We stayed in Halls Gap in a rental house. The cute tourist village is surrounded by remarkable mountain escarpments, forest and wildlife. Kangaroos graze on the football ground and birds are everywhere. There are numerous small cafes and restaurants and a general store and hotel.

We learned about the regions’ Aboriginal culture and history at Brambuk – the National Park and Cultural Centre just outside town. The extraordinary building has a bush food cafe and retail outlet as well as an information centre. A quick trip by car took us to one of five rock art sites that are open to the public.


Photographs: Phensri Rutledge

Further Info:

Parkroyal Melbourne Hotel - http://www.parkroyalhotels.com/en/hotels/australia/melbourne/parkroyal/

Sovereign Hill – www.sovereignhill.com.au

Halls Gap Visitor Centre – www.grampianstravel.com

Brambuk – www.brambuk.com.au

June 21, 2020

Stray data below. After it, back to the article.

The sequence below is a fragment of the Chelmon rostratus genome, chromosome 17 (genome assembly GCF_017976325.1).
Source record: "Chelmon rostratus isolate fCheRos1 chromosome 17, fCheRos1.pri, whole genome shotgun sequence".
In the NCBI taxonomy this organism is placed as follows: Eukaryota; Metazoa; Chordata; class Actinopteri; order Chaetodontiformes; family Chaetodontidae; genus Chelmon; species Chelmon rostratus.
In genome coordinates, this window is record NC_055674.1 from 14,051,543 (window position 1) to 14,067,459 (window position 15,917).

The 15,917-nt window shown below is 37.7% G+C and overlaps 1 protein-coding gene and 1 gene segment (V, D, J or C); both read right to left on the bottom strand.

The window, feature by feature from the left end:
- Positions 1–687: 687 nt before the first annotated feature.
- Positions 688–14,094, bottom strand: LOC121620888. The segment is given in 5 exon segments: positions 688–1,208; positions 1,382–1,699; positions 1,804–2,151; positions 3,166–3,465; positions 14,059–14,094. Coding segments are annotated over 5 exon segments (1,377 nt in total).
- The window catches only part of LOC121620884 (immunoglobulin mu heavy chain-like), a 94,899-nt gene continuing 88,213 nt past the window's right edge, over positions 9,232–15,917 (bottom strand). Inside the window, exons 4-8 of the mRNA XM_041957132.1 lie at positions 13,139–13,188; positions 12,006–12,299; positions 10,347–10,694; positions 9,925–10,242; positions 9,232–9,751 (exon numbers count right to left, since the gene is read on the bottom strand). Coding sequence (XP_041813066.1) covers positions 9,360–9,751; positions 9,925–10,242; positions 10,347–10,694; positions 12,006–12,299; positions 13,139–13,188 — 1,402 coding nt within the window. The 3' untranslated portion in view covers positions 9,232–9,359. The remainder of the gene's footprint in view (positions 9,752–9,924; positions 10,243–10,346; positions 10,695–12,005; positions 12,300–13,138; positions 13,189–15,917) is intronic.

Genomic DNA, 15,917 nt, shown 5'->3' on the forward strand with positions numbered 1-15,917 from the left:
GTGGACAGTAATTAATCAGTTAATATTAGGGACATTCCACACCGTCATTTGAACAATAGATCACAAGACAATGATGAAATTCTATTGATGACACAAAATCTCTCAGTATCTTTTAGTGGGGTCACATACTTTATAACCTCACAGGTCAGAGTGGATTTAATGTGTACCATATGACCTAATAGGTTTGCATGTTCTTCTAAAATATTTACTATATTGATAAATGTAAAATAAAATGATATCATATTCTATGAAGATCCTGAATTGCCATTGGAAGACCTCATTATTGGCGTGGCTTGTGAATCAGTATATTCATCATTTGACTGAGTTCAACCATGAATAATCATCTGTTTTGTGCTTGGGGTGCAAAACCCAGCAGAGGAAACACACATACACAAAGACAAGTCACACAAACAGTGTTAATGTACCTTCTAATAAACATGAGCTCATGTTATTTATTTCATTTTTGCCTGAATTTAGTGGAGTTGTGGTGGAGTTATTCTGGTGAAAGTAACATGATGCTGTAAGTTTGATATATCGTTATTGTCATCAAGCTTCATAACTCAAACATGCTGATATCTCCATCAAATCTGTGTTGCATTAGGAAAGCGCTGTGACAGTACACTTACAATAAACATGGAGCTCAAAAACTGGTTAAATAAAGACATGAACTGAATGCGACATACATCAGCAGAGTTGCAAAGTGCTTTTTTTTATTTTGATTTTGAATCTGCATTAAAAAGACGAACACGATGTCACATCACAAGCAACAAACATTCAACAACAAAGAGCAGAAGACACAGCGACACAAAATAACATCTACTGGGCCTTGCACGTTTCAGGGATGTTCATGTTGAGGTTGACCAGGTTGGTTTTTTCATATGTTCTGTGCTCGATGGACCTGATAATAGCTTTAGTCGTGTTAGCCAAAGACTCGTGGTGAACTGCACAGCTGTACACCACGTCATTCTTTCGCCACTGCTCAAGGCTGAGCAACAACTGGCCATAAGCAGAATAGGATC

History on the Harbour: barnfind of old photographs

Some years ago, a friend’s mother turned up a box full of her late father’s photographs.

Big deal? Well perhaps at the time the photographs of the late Frederick Rasmussen were just mundane snaps of uninteresting street scenes, but given enough time, such images become fundamental to history.

June 20, 2020

History on the Hume: Heritage-laden Berrima in the NSW Southern Highlands

Historic Berrima once rumbled all night long to the sound of heavy vehicles on their way to and from Melbourne and NSW's south. As one of many small towns and villages along the Old Hume Highway, Berrima was eventually bypassed in 1989, relieving the old roads and buildings of the constant, thundering traffic.

Before 1989, heavy traffic passed through Berrima day and night. (BDH&FHS)